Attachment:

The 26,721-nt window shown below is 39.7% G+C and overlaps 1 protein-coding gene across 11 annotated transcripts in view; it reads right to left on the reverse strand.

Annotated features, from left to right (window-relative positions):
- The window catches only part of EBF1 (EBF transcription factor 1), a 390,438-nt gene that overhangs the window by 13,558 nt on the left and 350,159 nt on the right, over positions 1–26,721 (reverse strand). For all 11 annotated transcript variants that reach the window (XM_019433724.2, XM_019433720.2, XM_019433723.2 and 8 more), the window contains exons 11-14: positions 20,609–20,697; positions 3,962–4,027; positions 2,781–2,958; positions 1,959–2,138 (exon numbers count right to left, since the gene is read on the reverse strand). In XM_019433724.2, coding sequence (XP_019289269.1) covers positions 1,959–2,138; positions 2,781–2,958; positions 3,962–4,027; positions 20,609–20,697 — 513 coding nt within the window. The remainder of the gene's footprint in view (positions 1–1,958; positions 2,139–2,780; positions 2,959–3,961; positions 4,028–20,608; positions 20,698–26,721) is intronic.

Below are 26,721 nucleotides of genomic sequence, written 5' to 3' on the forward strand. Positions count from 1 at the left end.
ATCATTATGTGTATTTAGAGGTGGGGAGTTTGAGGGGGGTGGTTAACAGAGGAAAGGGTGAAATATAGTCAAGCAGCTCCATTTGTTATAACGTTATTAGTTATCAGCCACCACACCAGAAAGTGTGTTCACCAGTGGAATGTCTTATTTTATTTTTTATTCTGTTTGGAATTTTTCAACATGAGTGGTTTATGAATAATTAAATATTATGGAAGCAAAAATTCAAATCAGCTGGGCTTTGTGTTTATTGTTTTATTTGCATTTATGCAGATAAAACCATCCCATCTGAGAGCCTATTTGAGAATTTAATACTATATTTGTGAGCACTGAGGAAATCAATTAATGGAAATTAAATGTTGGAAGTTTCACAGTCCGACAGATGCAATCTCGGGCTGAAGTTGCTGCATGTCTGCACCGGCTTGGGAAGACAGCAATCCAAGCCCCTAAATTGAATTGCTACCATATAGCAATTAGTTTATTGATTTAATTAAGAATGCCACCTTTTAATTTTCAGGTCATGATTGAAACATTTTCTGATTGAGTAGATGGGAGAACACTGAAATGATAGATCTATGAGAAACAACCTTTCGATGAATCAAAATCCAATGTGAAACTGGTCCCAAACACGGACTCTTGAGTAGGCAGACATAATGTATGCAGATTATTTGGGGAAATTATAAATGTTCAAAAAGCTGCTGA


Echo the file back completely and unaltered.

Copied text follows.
The 26,721-nt window shown below is 39.7% G+C and overlaps 1 protein-coding gene across 11 annotated transcripts in view; it reads right to left on the reverse strand.

Annotated features, from left to right (window-relative positions):
- The window catches only part of EBF1 (EBF transcription factor 1), a 390,438-nt gene that overhangs the window by 13,558 nt on the left and 350,159 nt on the right, over positions 1–26,721 (reverse strand). For all 11 annotated transcript variants that reach the window (XM_019433724.2, XM_019433720.2, XM_019433723.2 and 8 more), the window contains exons 11-14: positions 20,609–20,697; positions 3,962–4,027; positions 2,781–2,958; positions 1,959–2,138 (exon numbers count right to left, since the gene is read on the reverse strand). In XM_019433724.2, coding sequence (XP_019289269.1) covers positions 1,959–2,138; positions 2,781–2,958; positions 3,962–4,027; positions 20,609–20,697 — 513 coding nt within the window. The remainder of the gene's footprint in view (positions 1–1,958; positions 2,139–2,780; positions 2,959–3,961; positions 4,028–20,608; positions 20,698–26,721) is intronic.

Below are 26,721 nucleotides of genomic sequence, written 5' to 3' on the forward strand. Positions count from 1 at the left end.
ATCATTATGTGTATTTAGAGGTGGGGAGTTTGAGGGGGGTGGTTAACAGAGGAAAGGGTGAAATATAGTCAAGCAGCTCCATTTGTTATAACGTTATTAGTTATCAGCCACCACACCAGAAAGTGTGTTCACCAGTGGAATGTCTTATTTTATTTTTTATTCTGTTTGGAATTTTTCAACATGAGTGGTTTATGAATAATTAAATATTATGGAAGCAAAAATTCAAATCAGCTGGGCTTTGTGTTTATTGTTTTATTTGCATTTATGCAGATAAAACCATCCCATCTGAGAGCCTATTTGAGAATTTAATACTATATTTGTGAGCACTGAGGAAATCAATTAATGGAAATTAAATGTTGGAAGTTTCACAGTCCGACAGATGCAATCTCGGGCTGAAGTTGCTGCATGTCTGCACCGGCTTGGGAAGACAGCAATCCAAGCCCCTAAATTGAATTGCTACCATATAGCAATTAGTTTATTGATTTAATTAAGAATGCCACCTTTTAATTTTCAGGTCATGATTGAAACATTTTCTGATTGAGTAGATGGGAGAACACTGAAATGATAGATCTATGAGAAACAACCTTTCGATGAATCAAAATCCAATGTGAAACTGGTCCCAAACACGGACTCTTGAGTAGGCAGACATAATGTATGCAGATTATTTGGGGAAATTATAAATGTTCAAAAAGCTGCTGA